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Islamophobia or an important weapon? An analysis of the US financial war on terrorism

Ryder, Nicholas; Turksen, Umut


Nicholas Ryder

Umut Turksen


This article considers the impact of the terrorist attacks of September 11, 2001 (9/11) on the legislative and policy response by the United States towards terrorist financing. This article is divided into three parts. Part 1 considers the alleged association between Islamic banking systems and terrorist finance. The second part of the article critically considers the ability of the US authorities to freeze the assets of organisations who are suspected of financing terrorism by virtue of Presidential Executive Order 13 224. The final part of the article considers the reporting requirements imposed by the Uniting and Strengthening America by Providing Appropriate Tools Required to Intercept and Obstruct Terrorism Act 2001 (USA PATRIOT Act 2001). The third part also highlights some provisions and practices that raise the spectre of racial profiling in the United States, and critiques the fairness and success of such measures imposed on particular group of persons. The objective is not to provide a comprehensive analysis of the laws and policies, but to emphasise areas that have not yet been subject to sufficient scrutiny from the perspective of success and equality of the application of the law.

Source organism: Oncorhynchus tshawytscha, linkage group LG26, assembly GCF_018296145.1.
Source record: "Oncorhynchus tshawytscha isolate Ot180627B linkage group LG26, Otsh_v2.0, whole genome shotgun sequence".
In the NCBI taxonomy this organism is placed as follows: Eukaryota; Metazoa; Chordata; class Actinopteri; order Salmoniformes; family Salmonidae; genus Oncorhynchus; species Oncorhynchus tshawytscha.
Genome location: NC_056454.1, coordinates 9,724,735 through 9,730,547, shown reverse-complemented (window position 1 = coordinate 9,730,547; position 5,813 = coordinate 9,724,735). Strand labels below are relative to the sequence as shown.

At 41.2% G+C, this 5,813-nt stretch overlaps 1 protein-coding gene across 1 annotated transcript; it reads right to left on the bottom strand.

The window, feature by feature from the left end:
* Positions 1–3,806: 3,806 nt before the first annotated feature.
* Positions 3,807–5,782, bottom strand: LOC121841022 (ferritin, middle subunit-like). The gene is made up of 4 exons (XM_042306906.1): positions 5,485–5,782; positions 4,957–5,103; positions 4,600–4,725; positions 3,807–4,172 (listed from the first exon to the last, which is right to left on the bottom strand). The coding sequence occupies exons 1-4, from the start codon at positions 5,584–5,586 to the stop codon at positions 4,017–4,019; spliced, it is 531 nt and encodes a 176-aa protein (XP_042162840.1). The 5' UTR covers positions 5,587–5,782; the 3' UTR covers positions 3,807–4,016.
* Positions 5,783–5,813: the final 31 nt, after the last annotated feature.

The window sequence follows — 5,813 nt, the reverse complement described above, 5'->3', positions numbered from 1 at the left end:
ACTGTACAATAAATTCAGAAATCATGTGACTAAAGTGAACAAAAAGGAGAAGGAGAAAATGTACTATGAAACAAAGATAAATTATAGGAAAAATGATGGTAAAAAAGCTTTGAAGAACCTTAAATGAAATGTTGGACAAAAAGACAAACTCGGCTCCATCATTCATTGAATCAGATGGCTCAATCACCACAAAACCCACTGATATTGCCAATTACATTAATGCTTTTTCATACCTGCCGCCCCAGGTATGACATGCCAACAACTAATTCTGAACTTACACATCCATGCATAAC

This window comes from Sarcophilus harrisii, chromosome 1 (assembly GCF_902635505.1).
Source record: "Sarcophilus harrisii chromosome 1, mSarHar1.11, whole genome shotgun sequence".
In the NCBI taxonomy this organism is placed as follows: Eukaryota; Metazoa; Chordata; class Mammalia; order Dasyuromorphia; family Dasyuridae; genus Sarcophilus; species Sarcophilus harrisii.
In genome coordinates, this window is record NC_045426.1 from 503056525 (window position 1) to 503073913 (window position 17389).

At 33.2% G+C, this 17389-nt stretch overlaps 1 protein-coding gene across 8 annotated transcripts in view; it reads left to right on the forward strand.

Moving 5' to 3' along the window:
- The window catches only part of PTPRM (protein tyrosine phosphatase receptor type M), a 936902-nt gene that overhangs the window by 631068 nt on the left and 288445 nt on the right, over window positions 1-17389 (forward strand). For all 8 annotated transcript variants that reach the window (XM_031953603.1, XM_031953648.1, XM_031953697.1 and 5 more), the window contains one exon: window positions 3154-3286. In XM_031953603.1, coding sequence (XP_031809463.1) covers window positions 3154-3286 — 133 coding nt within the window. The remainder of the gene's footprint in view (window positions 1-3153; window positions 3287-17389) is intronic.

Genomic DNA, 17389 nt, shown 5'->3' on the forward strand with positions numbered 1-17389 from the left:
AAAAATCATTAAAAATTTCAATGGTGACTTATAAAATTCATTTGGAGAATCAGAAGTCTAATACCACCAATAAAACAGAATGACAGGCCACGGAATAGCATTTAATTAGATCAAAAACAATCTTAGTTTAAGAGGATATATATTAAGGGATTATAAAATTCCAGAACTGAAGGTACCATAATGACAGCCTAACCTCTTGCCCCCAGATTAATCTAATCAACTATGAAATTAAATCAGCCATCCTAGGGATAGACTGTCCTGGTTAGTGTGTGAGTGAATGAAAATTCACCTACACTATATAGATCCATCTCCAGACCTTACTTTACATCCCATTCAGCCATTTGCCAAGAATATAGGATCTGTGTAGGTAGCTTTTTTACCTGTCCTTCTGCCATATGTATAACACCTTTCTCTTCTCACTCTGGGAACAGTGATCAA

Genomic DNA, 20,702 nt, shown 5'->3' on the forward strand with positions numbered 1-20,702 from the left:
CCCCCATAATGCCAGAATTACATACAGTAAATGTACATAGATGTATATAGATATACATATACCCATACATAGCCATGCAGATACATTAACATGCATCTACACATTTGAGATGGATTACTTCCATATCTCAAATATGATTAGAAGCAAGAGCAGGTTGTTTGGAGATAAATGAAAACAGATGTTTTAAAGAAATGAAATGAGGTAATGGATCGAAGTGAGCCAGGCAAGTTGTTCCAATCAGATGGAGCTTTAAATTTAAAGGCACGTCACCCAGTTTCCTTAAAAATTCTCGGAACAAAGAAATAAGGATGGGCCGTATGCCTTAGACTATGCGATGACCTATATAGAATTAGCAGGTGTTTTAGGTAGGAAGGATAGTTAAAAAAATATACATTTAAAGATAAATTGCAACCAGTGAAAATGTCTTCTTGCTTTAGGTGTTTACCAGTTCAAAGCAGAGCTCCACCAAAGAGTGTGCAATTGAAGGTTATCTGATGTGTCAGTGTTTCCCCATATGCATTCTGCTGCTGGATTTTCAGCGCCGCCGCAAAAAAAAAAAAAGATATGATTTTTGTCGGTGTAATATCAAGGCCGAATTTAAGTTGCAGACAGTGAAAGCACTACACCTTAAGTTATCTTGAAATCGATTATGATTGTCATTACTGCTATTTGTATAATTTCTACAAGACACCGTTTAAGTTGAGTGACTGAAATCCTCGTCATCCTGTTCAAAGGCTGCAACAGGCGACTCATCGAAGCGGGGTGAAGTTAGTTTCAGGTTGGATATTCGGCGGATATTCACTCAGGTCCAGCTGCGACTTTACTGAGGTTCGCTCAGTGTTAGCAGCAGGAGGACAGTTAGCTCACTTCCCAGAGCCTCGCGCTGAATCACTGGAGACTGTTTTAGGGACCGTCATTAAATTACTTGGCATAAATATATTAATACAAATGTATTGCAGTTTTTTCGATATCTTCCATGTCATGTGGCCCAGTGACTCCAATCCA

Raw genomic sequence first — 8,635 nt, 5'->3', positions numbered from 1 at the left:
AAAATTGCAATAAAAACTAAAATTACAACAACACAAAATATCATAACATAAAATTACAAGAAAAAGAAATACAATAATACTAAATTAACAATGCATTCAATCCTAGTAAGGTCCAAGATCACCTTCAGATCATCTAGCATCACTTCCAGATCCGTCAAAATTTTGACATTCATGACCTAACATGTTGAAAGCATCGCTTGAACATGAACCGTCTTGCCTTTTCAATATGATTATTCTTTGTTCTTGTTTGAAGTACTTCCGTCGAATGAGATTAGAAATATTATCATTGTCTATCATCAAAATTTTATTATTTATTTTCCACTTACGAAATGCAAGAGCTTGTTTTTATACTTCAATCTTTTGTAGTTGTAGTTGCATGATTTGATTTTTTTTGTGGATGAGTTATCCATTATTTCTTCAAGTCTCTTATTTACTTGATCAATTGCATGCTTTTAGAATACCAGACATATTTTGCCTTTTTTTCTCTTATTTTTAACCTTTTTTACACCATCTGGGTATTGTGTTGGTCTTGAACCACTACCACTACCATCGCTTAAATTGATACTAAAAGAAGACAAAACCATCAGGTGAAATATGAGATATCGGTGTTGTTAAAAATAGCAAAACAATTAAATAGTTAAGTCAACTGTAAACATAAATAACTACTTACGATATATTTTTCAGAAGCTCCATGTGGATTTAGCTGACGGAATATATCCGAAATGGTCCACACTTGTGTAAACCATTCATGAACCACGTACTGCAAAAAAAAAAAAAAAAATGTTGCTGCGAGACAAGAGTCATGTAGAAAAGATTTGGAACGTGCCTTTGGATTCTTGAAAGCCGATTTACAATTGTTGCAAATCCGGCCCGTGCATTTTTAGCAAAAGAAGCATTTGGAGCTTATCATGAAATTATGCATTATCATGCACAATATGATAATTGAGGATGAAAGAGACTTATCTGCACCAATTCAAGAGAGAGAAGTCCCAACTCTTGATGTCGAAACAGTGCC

Journal Article Type Article
Publication Date Sep 1, 2009
Journal Journal of Banking Regulation
Print ISSN 1745-6452
Publisher Palgrave Macmillan (part of Springer Nature)
Peer Reviewed Peer Reviewed
Volume 10
Pages 307-320
APA6 Citation Ryder, N., & Turksen, U. (2009). Islamophobia or an important weapon? An analysis of the US financial war on terrorism. Journal of Banking Regulation, 10, 307-320.
Keywords terrorist attacks, September 11, 2001 (9/11), United States, terrorist financing, Islamic banking, racial profiling
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